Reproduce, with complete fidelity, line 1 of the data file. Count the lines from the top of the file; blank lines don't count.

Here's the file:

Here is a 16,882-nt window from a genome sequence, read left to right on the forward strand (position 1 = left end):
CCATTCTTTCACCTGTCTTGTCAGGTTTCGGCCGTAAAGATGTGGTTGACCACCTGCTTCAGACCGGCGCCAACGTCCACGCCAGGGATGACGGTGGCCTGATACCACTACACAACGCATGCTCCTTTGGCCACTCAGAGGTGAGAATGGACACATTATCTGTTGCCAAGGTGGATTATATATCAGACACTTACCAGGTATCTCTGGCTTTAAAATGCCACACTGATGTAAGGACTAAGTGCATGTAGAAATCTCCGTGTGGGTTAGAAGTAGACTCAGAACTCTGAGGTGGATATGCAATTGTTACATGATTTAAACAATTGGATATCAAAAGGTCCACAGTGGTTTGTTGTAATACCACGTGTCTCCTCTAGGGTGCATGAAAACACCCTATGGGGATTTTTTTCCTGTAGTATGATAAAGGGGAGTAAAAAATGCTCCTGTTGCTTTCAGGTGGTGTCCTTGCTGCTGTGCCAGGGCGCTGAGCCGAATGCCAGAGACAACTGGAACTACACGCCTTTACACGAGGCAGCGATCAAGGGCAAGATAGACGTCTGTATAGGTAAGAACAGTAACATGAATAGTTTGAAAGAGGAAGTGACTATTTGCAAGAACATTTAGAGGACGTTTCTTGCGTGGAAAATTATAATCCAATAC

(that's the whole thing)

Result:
Here is a 16,882-nt window from a genome sequence, read left to right on the forward strand (position 1 = left end):